Watch ABC7 special City in Crisis: Mental Health Emergency

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Wednesday, May 10, 2023
Watch ABC7 special City in Crisis: Mental Health Emergency
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Watch ABC7 special City in Crisis: Mental Health Emergency

NEW YORK CITY (WABC) -- The death of Jordan Neely has sparked renewed discussion around mental health and if enough is being done to help those who need it the most.

One in five New Yorkers experiences mental illness in a given year, according to the mayor's office.

It is a highly charged, highly complicated issue that has been made worse by the pandemic.

So what can be done to help those struggling with mental illness?

As lawmakers grapple with that question so are we.

And the answer could be the difference between life and death.

We dive into what services are being offered, what more can be done, and how you can help if you see someone suffering in our latest special City in Crisis: Mental Health Emergency.

It is the video that has shocked and divided a city, but no matter how you feel about the death of Jordan Neely one thing is clear-- New York City is dealing with a mental health crisis.

Neely was one of those New Yorkers struggling with mental health since he was a teen, after the brutal murder of his mother.

While it's not clear exactly what he was doing on the F-train last week before he was placed in a chokehold, one thing not up for debate is he needed help.

"One thing we know for sure, Jordan Neely did not deserve to die," Mayor Eric Adams said at a press conference.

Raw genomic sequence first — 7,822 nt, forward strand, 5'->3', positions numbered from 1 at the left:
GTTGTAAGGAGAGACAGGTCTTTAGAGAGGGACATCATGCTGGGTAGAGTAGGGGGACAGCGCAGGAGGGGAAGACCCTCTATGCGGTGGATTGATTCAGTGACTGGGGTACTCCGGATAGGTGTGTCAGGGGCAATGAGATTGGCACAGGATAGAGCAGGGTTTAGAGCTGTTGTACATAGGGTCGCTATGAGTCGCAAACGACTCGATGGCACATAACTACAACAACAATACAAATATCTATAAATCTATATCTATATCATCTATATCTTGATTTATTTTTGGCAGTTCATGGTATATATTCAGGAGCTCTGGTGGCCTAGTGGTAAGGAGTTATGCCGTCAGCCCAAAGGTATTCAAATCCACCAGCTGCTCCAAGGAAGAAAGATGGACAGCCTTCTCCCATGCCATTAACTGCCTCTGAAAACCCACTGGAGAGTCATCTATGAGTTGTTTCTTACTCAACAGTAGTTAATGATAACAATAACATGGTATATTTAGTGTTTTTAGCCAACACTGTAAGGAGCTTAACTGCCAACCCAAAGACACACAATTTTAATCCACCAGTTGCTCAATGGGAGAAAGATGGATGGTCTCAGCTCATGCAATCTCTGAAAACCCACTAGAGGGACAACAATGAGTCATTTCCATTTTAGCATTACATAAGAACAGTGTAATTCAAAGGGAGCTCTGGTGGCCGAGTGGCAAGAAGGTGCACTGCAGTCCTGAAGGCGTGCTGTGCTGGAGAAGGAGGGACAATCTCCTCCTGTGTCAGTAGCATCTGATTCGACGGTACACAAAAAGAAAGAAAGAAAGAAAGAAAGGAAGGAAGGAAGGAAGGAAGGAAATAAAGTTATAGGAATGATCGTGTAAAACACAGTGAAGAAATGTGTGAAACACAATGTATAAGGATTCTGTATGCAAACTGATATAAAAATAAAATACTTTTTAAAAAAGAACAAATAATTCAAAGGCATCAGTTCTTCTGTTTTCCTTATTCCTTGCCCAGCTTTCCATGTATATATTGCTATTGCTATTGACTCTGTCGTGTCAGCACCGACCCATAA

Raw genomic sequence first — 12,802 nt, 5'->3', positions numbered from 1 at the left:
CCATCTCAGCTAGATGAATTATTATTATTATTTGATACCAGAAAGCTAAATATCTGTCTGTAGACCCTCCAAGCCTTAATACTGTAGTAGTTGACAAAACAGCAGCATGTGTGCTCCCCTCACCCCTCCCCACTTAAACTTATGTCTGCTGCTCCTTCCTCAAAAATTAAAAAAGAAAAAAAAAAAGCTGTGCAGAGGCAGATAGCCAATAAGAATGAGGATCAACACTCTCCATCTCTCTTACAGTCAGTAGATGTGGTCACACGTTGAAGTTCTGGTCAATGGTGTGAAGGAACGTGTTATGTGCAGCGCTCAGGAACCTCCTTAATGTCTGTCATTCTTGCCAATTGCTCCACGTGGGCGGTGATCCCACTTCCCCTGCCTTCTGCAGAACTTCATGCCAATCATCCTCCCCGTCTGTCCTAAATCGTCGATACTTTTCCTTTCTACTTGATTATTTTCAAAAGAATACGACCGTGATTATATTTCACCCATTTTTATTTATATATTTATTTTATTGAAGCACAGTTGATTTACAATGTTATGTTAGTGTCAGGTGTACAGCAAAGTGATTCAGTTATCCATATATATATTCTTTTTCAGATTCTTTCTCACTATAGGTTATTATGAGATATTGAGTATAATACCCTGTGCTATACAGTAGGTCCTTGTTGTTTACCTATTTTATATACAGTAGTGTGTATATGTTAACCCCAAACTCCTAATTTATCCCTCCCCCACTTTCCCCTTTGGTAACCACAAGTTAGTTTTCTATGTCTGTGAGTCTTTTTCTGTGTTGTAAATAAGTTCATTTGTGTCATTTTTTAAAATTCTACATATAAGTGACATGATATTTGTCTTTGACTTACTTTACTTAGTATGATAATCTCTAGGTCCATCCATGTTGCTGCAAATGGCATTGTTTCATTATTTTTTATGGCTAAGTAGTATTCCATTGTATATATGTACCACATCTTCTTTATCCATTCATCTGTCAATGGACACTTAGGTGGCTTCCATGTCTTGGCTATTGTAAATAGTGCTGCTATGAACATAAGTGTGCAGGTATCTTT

Adams said that people who struggle with mental illness are often "caught up in a cycle of violence, sometimes as the perpetrator, but more often as the victim."

Investigative Reporter Dan Krauth has more on Neely's life and what's been done in the wake of his death.

So what's being done to help those dealing with mental health illness?

The city is faced with the complex task of offering comprehensive care to the wide spectrum of mental health conditions to those who may not have the resource to seek out treatment.

Mayor Adams acknowledges there's no easy answer.

Fortunately, there are organizations that are doing what they can to offer the care that's needed.

Eyewitness News Reporter Kemberly Richardson spoke with a man who's received some aid from one such group and is slowly learning to manage his schizophrenia diagnosis.

ABC News Chief Health and Medical Correspondent Doctor Jen Ashton has made it her calling to bring attention to mental health after her ex-husband died of suicide six years ago.

She's turned that pain and sorrow into action by calling attention to the importance of providing treatment to those suffering from mental health conditions.

Dr. Jen Ashton answers questions about mental health

Mental health is a daunting topic to navigate as an adult and is made even more difficult for teens faced with bullying and the unrealistic landscape of social media.

A new CDC survey shows that many teens are in crisis with 30% of high school girls saying they have seriously considered suicide. Boys are no exception with 14% of high school-aged boys saying the same thing.

The study also found 57% of teenage girls reported feeling "persistently sad or hopeless, a number that grows to 70% among LGBTQ+ students.

Eyewitness News' Stacey Sager has a very honest conversation with a group of students about the biggest mental health issues they're facing and the obstacles they're up against.

With so many people suffering from mental health conditions in the city, what can the average person do to help?

The split-second decision of whether or not to get involved is complicated.

We may not all be mental health professionals, but there are resources available that can inform us on how to aid someone in mental distress.

Eyewitness News Reporter Mike Marza talks to an expert who breaks down how to safely offer help.

If you are struggling with thoughts of suicide or worried about a friend or loved one, help is available. Call the 988 Suicide and Crisis Lifeline by dialing 988 or 1-800-273-TALK (8255), or text TALK to 741-741 or visit for free confidential emotional support 24 hours a day 7 days a week. Even if it feels like it, you are not alone.